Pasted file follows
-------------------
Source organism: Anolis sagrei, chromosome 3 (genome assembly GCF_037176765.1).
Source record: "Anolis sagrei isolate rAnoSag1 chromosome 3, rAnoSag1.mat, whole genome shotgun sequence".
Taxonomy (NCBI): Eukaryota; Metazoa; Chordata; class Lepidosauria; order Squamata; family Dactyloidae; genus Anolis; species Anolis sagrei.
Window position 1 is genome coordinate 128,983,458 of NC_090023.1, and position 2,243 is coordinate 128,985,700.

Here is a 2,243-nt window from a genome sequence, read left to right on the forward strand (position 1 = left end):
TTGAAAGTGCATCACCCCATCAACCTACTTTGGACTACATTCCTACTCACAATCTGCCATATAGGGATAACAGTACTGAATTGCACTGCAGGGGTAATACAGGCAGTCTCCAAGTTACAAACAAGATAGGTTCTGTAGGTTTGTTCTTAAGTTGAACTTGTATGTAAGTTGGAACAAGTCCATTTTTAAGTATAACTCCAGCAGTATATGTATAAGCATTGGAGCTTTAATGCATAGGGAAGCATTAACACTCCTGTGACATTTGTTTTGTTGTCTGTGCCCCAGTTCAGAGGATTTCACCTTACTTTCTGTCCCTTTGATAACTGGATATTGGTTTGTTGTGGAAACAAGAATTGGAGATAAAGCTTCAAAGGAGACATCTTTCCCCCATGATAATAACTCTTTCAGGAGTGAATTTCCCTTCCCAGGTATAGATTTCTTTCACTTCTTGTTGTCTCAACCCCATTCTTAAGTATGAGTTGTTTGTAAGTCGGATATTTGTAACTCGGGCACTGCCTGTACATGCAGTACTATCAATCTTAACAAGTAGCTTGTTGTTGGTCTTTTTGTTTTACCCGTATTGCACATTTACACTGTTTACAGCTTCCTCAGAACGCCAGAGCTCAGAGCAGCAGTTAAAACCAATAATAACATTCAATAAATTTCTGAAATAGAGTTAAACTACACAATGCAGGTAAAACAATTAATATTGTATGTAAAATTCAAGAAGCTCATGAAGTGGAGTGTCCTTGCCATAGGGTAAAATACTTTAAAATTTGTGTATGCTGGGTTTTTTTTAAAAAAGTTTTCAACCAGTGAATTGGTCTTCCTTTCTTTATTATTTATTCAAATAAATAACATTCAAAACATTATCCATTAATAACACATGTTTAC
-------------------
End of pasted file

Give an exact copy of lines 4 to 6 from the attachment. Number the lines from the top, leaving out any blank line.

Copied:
Window position 1 is genome coordinate 128,983,458 of NC_090023.1, and position 2,243 is coordinate 128,985,700.

Here is a 2,243-nt window from a genome sequence, read left to right on the forward strand (position 1 = left end):
TTGAAAGTGCATCACCCCATCAACCTACTTTGGACTACATTCCTACTCACAATCTGCCATATAGGGATAACAGTACTGAATTGCACTGCAGGGGTAATACAGGCAGTCTCCAAGTTACAAACAAGATAGGTTCTGTAGGTTTGTTCTTAAGTTGAACTTGTATGTAAGTTGGAACAAGTCCATTTTTAAGTATAACTCCAGCAGTATATGTATAAGCATTGGAGCTTTAATGCATAGGGAAGCATTAACACTCCTGTGACATTTGTTTTGTTGTCTGTGCCCCAGTTCAGAGGATTTCACCTTACTTTCTGTCCCTTTGATAACTGGATATTGGTTTGTTGTGGAAACAAGAATTGGAGATAAAGCTTCAAAGGAGACATCTTTCCCCCATGATAATAACTCTTTCAGGAGTGAATTTCCCTTCCCAGGTATAGATTTCTTTCACTTCTTGTTGTCTCAACCCCATTCTTAAGTATGAGTTGTTTGTAAGTCGGATATTTGTAACTCGGGCACTGCCTGTACATGCAGTACTATCAATCTTAACAAGTAGCTTGTTGTTGGTCTTTTTGTTTTACCCGTATTGCACATTTACACTGTTTACAGCTTCCTCAGAACGCCAGAGCTCAGAGCAGCAGTTAAAACCAATAATAACATTCAATAAATTTCTGAAATAGAGTTAAACTACACAATGCAGGTAAAACAATTAATATTGTATGTAAAATTCAAGAAGCTCATGAAGTGGAGTGTCCTTGCCATAGGGTAAAATACTTTAAAATTTGTGTATGCTGGGTTTTTTTTAAAAAAGTTTTCAACCAGTGAATTGGTCTTCCTTTCTTTATTATTTATTCAAATAAATAACATTCAAAACATTATCCATTAATAACACATGTTTAC